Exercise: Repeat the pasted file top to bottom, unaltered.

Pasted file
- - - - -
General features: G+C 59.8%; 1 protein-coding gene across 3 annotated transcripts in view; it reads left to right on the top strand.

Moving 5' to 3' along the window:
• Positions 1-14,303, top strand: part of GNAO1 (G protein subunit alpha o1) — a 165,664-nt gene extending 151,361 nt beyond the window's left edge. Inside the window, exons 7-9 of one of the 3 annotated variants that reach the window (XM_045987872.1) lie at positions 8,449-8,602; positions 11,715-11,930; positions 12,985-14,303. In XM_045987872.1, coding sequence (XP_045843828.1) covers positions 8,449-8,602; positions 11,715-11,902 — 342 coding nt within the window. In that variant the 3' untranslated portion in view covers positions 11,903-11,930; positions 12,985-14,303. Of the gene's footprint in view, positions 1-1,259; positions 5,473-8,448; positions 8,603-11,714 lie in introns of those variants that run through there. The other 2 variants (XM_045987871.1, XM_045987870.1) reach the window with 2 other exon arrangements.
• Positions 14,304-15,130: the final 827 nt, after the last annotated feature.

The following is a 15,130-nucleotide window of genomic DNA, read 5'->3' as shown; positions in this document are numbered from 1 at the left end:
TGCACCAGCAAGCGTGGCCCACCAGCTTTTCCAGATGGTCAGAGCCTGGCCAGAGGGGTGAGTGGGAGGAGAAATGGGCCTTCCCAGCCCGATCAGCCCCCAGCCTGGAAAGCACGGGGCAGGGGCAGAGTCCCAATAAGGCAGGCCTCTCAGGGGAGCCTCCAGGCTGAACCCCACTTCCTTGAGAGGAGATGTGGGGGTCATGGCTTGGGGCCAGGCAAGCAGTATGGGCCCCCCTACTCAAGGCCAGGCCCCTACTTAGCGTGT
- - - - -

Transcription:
General features: G+C 59.8%; 1 protein-coding gene across 3 annotated transcripts in view; it reads left to right on the top strand.

Moving 5' to 3' along the window:
• Positions 1-14,303, top strand: part of GNAO1 (G protein subunit alpha o1) — a 165,664-nt gene extending 151,361 nt beyond the window's left edge. Inside the window, exons 7-9 of one of the 3 annotated variants that reach the window (XM_045987872.1) lie at positions 8,449-8,602; positions 11,715-11,930; positions 12,985-14,303. In XM_045987872.1, coding sequence (XP_045843828.1) covers positions 8,449-8,602; positions 11,715-11,902 — 342 coding nt within the window. In that variant the 3' untranslated portion in view covers positions 11,903-11,930; positions 12,985-14,303. Of the gene's footprint in view, positions 1-1,259; positions 5,473-8,448; positions 8,603-11,714 lie in introns of those variants that run through there. The other 2 variants (XM_045987871.1, XM_045987870.1) reach the window with 2 other exon arrangements.
• Positions 14,304-15,130: the final 827 nt, after the last annotated feature.

The following is a 15,130-nucleotide window of genomic DNA, read 5'->3' as shown; positions in this document are numbered from 1 at the left end:
TGCACCAGCAAGCGTGGCCCACCAGCTTTTCCAGATGGTCAGAGCCTGGCCAGAGGGGTGAGTGGGAGGAGAAATGGGCCTTCCCAGCCCGATCAGCCCCCAGCCTGGAAAGCACGGGGCAGGGGCAGAGTCCCAATAAGGCAGGCCTCTCAGGGGAGCCTCCAGGCTGAACCCCACTTCCTTGAGAGGAGATGTGGGGGTCATGGCTTGGGGCCAGGCAAGCAGTATGGGCCCCCCTACTCAAGGCCAGGCCCCTACTTAGCGTGT